New International Rescue Committee (IRC) report: Political and economic marginalization paving way for climate change and conflict in Central Sahel
The Central Sahel has experienced a 172% increase in humanitarian need since 2016: more than 16 million people require assistance and protection
This compound crisis requires attention both to immediate needs and efforts to break the cycle
The International Rescue Committee’s (IRC) new report, Watchlist Insight: Climate and Humanitarian Crisis in the Central Sahel, highlights the ways that long-term economic underdevelopment and political marginalization are making communities in Mali, Burkina Faso, and Niger more vulnerable to the effects of both the climate crisis and protracted armed conflict.
The IRC’s new analysis highlights that it is neither a coincidence nor inevitable that communities in parts of the Central Sahel are on the frontlines of the climate crisis and armed conflict. Based on insights from the IRC’s experience operating in the Central Sahel, the report is also a reminder that in order to truly understand the impacts of climate change, it is critical to understand how changes to temperature, rainfall, and the frequency of natural disasters interact with the humanitarian dynamics of a country.
The Central Sahel has experienced a 172% increase in humanitarian need since 2016: more than 16 million people require assistance and protection. Food insecurity affects more than 5 million people, with a growing number of malnourished children. The number of internally displaced persons has increased by over 2400% since 2014.
These record levels of humanitarian need are being driven by a vicious cycle produced by the legacy of political and economic neglect. This has exacerbated instability and community dependence on climate-affected livelihoods, which in turn exposed these regions to a disproportionate impact of the climate crisis and armed conflict. Humanitarian crises tend to be concentrated in the periphery of these countries, where weakened state capacity and regional security challenges have disrupted economic policies, long-term investments in development, and essential climate adaptation efforts.
Moreover, livelihoods vulnerable to climate change, such as agriculture and livestock, are more prevalent away from capitals – and more susceptible to shock. As droughts and floods become more frequent and intense, people’s decreased abilities to cope with the loss of income, scarcity of food and water, and displacement contribute further to instability. In this setting, girls and women bear the brunt of impacts through increased vulnerability to poverty, violence, food insecurity, and limited access to healthcare and education.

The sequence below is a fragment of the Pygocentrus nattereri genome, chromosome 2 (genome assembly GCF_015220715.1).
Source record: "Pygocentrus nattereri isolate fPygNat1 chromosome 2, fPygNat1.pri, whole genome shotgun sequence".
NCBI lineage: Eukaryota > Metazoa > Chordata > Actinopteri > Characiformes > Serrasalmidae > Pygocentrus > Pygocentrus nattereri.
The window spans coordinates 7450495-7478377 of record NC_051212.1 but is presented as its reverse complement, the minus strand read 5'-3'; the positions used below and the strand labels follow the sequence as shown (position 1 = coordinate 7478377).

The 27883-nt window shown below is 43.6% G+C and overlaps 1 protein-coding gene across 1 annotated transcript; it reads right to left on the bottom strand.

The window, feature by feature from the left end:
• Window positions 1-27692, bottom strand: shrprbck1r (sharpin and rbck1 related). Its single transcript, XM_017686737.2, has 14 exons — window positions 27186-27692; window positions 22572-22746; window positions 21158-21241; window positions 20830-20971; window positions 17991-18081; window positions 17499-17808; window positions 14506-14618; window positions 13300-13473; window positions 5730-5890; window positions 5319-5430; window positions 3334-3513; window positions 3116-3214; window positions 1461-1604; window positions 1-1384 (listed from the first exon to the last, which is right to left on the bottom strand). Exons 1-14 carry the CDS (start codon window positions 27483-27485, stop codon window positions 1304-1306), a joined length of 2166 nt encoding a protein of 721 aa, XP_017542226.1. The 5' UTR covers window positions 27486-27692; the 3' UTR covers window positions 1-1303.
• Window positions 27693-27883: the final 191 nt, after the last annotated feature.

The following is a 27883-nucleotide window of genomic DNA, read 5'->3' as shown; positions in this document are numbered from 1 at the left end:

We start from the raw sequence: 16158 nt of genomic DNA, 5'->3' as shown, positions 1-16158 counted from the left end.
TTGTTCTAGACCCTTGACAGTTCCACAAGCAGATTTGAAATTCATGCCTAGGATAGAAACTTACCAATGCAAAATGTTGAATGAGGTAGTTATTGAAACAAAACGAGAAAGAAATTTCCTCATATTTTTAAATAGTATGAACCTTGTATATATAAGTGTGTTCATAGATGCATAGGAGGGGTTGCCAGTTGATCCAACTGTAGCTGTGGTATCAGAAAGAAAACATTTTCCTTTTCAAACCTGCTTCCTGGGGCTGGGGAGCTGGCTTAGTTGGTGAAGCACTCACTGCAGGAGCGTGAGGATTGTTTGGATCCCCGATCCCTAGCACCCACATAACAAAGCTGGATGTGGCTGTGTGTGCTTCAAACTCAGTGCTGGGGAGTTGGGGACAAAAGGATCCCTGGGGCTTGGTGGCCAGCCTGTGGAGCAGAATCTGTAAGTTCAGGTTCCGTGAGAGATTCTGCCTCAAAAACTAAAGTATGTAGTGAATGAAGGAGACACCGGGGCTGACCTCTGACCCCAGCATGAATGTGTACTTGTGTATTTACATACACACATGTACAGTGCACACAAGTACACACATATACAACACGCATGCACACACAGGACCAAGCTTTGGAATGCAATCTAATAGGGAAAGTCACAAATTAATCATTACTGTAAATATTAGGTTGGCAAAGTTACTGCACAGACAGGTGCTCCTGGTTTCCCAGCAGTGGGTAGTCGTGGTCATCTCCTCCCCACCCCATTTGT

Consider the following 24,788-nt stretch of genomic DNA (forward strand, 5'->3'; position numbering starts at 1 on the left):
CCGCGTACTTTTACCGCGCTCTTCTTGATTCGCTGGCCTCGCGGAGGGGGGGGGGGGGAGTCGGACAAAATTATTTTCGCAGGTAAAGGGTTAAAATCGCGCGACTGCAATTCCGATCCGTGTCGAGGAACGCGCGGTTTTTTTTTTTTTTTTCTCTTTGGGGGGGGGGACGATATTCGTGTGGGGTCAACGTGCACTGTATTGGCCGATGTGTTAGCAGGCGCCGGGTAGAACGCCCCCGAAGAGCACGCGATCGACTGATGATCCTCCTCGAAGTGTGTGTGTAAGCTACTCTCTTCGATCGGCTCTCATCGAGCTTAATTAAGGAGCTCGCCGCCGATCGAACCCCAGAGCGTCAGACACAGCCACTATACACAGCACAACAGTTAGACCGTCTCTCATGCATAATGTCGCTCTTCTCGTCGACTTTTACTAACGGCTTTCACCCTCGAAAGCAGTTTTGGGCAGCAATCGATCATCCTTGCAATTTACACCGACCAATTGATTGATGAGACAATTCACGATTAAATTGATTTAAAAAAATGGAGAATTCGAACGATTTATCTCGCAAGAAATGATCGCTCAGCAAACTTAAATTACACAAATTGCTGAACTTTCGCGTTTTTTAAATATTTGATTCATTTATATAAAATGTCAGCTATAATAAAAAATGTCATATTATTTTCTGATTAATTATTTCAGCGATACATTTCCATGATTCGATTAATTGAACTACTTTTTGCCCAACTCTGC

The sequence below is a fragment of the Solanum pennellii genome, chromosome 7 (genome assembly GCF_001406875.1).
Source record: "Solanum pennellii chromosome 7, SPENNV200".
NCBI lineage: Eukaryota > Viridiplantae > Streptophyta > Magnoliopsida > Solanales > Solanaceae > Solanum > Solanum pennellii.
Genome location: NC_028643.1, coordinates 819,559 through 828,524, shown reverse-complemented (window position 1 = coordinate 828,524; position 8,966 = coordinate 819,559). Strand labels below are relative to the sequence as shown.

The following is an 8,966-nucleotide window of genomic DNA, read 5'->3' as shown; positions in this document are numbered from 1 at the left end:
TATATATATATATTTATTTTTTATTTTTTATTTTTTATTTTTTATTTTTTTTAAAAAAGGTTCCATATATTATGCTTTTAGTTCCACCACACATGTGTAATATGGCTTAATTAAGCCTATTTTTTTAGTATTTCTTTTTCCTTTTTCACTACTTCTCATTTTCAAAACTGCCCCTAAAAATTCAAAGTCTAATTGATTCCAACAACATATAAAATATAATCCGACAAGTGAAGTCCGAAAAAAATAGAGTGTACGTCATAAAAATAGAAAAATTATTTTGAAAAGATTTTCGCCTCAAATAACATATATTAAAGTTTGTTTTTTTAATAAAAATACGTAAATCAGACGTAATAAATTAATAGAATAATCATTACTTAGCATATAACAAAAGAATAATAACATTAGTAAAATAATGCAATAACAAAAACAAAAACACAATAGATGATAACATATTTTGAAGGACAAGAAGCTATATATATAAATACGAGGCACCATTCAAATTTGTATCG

The IRC is calling for solutions that break the cycle of poverty, address the origins and nature of the compound crisis through meeting immediate humanitarian needs, and advocating for funding that supports climate adaptation, tailored to the region’s specific challenges.
Modou Diaw, the IRC’s Regional Vice President for West Africa:
“The humanitarian impacts we are seeing in Mali, Burkina Faso and Niger are not a coincidence, but a result of historical and current political decisions that have left communities unprepared to face the impacts of climate change. This year’s Watchlist highlighted spiraling humanitarian need around the world as the guardrails that protect people from humanitarian catastrophe are weakened in fragile and conflict states. This dynamic can be seen especially clearly in the vicious cycle of lasting political and economic neglect, plunging communities into ever deeper humanitarian need in the Central Sahel. The region accounts for less than 1% of the global population but 5% of global humanitarian needs.
“This compound crisis requires attention both to immediate needs and efforts to break the cycle. It is crucial to invest in humanitarian access, geared especially to the specific needs of women and girls. Global climate finance with a focus on matching adaptation to mitigation efforts must be delivered through a range of partners- such as the United Nations and nongovernmental organizations - to account for low state capacity.
“Understanding the climate risk in fragile and conflict-affected states is only part of the picture. Uncovering the vicious cycles at the heart of great and growing humanitarian need, particularly in the midst of the climate crisis, is essential to saving lives today and building resilience for the future.”
The International Rescue Committee helps people affected by humanitarian crises - including the climate crisis - to survive, recover and rebuild their lives. In West Africa, it has been working since 1991, to empower people in crisis to survive and rebuild their lives. The IRC’s WA region comprises eight Country Programs in Burkina Faso, Cameroon, Chad, Côte d’Ivoire, Mali, Niger, Nigeria, and Sierra Leone with a project-specific office in Monrovia, Liberia and regional representation based in Dakar, Senegal.
Distributed by APO Group on behalf of International Rescue Committee.